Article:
Just days after Volvo’s onetime in-house tuner and current electric sub-brand Polestar announced plans to go public via a SPAC with an expected value of $20 billion, the Swedish brand itself is planning its own public listing. The automaker has been majority-owned by China’s Geely since leaving Ford’s Premier Automotive Group (PAG) about a decade ago, which at the time also included Jaguar and Aston Martin, among others. Geely acquired Volvo for merely $1.8 billion at the time.
The planned Nasdaq listing in Stockholm is aimed quite directly at Volvo’s transformation into an EV maker, with current plans to drop internal combustion engines by 2030. But there are no plans by the company to be listed in the US.
“There is no long-term future for cars with an internal combustion engine,” Henrik Green, the automaker’s chief technology officer said earlier this year. “We are firmly committed to becoming an electric-only car maker and the transition should happen by 2030. It will allow us to meet the expectations of our customers and be a part of the solution when it comes to fighting climate change.”
Volvo’s goals with the planned listing in Sweden are far more limited than Polestar’s SPAC, with the automaker aiming to raise only about $2.9 billion via the listing. But this amount should nevertheless help it launch new EV platforms later in the decade, following up on its first and second electric models, the latest of which will go on sale in a matter of weeks.
It’s not lost on industry watchers that $2.9 billion by itself won’t be the decisive factor in Volvo’s transition to an all-EV lineup.
“Volvo’s commitment to a full-electric lineup by the closeout of this decade is likely attainable even without this recent IPO move, but opening things up to outside investors is now only going to streamline this,” Robby DeGraff, industry analyst at AutoPacific told Autoweek. “As we’ve seen in recent years, there are a lot of folks who want to dedicate their money towards companies who are putting the longevity of our planet first. There’s a really good feeling about investing in an automaker, especially one as humble as Volvo, that wants to continue scaling back its carbon footprint, explore new ways of sustainability, and lead the way for a bright EV-only future.”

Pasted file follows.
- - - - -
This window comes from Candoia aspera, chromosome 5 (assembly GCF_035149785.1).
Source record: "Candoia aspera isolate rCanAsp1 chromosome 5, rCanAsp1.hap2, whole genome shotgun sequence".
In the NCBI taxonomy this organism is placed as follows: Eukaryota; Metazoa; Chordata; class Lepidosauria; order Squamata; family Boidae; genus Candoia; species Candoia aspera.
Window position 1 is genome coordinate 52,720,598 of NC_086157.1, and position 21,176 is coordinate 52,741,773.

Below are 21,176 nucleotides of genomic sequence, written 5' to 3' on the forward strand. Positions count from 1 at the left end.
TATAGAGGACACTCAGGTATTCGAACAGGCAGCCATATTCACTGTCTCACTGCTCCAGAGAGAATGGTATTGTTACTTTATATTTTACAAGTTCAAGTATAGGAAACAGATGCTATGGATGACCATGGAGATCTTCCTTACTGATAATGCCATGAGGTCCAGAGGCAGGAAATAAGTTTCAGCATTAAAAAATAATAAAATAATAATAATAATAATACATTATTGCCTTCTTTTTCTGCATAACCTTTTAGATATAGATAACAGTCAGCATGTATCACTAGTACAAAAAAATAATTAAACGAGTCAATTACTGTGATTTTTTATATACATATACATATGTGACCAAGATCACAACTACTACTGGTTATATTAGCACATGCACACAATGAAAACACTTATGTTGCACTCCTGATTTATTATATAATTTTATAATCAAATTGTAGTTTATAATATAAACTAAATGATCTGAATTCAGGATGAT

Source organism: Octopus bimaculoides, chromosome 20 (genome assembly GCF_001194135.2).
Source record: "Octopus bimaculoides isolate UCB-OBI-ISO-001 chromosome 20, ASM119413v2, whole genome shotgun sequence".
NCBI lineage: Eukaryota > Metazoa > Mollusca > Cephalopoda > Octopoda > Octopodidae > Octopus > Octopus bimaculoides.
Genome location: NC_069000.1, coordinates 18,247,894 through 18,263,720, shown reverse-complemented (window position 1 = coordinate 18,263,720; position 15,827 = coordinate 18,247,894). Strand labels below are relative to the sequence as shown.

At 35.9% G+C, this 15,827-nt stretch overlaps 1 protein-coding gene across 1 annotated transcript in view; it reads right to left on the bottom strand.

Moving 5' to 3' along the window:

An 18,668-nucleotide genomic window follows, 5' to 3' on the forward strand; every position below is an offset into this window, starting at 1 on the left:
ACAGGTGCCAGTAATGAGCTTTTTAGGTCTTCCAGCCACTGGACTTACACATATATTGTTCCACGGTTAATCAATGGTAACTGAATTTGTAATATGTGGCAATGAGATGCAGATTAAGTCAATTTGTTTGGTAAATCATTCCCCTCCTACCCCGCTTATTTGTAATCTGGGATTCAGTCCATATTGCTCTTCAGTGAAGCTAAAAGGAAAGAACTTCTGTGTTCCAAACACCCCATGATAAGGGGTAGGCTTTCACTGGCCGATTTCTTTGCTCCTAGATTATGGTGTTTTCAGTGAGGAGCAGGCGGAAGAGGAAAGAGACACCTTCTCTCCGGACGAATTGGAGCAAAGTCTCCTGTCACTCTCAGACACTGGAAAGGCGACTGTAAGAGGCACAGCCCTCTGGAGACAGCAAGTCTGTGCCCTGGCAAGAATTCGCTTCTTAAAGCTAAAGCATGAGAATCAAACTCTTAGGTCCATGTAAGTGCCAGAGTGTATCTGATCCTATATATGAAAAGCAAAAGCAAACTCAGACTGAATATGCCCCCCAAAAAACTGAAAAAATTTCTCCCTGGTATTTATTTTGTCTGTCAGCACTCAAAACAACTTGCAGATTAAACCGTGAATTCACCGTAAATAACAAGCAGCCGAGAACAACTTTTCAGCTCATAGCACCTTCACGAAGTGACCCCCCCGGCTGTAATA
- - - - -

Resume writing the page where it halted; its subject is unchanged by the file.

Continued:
Volvo intends for 50% of its global sales to be battery-electric by 2025, so achieving even this dramatic share of EVs in its lineup is not far on the horizon, compared to how some other automakers are moving. This means that the XC40 Recharge and the C40 Recharge will soon be joined by other EVs, with an electric version of the XC90 SUV expected next year, before EVs in other segments begin joining the lineup, including sedans.
It’s worth noting that sedans of all sizes are segments that Volvo has largely left up to other brands within Geely, while steering clear of large, battery-electric luxury sedans, an over-served segment at the moment. The Polestar 2, meanwhile, is a midsize sedan aimed at the Tesla Model 3, while the Polestar 5 will set its sights on the Mercedes EQS when it arrives in a few years.
So Volvo is certainly letting its electric sub-brand fill out some blank spots of an electric-only lineup, which is where Polestar’s SPAC move should prove to be quite significant over the coming years.
“The shift has already started with Volvo’s slew of plug-in hybrids plus the XC40 and C40 Recharge pure-electrics, but there’s a long road ahead with a lot of work to be done,” DeGraff added. “Going the IPO route should gift Volvo $2.86 billion that can be directed towards things like crucial R&D needed to introduce other EV versions of the brand’s best sellers like the XC60 and three-row XC90. Not to forget, with the brand’s domestic assembly plant here in South Carolina ramping up for more EV production, this IPO should assist in those preparations as well.”
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